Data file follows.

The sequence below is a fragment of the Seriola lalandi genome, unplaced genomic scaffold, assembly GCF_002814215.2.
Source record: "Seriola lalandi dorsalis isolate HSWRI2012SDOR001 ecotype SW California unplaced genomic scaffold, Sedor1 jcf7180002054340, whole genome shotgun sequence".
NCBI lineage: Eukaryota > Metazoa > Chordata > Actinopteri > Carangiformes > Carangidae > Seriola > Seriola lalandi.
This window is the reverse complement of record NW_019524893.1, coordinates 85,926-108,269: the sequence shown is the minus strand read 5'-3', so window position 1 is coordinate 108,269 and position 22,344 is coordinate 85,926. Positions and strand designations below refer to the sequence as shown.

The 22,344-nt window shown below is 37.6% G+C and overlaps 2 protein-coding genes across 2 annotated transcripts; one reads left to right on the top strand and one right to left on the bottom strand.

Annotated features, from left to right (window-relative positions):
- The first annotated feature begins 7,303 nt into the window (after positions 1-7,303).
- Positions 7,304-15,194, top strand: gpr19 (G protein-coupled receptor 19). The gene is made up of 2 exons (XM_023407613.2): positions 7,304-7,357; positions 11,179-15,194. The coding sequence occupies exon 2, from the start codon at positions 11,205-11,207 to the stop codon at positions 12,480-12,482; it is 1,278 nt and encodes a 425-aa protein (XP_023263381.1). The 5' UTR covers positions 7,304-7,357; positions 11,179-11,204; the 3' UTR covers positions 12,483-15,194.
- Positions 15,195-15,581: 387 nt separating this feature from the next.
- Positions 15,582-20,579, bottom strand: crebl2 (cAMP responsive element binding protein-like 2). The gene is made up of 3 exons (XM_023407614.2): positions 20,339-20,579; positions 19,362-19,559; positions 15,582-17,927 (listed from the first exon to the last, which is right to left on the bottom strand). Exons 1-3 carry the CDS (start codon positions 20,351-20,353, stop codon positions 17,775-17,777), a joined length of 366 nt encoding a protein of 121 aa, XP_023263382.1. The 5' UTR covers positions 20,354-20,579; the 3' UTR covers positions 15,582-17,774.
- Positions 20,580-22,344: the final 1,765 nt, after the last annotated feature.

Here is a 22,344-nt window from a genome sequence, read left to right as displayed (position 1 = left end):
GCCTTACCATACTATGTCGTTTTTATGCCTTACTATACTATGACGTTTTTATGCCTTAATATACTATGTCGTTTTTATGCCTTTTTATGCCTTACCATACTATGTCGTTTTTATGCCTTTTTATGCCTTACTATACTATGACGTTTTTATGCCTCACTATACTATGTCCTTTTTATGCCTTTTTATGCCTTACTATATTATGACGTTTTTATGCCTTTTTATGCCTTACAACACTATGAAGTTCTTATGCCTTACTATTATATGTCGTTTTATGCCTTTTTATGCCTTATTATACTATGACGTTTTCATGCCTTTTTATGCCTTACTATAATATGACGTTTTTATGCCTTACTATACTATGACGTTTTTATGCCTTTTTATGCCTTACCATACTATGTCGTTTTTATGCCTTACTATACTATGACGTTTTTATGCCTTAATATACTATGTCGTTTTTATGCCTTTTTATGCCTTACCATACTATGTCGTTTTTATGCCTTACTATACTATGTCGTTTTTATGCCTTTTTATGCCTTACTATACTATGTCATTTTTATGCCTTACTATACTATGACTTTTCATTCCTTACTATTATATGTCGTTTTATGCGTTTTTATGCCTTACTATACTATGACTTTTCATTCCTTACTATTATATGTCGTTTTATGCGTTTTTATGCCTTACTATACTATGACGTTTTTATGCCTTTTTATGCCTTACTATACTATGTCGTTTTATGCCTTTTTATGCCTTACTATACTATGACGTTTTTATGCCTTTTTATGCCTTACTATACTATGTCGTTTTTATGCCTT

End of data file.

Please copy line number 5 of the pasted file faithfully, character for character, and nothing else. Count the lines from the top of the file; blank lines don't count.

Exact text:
The 22,344-nt window shown below is 37.6% G+C and overlaps 2 protein-coding genes across 2 annotated transcripts; one reads left to right on the top strand and one right to left on the bottom strand.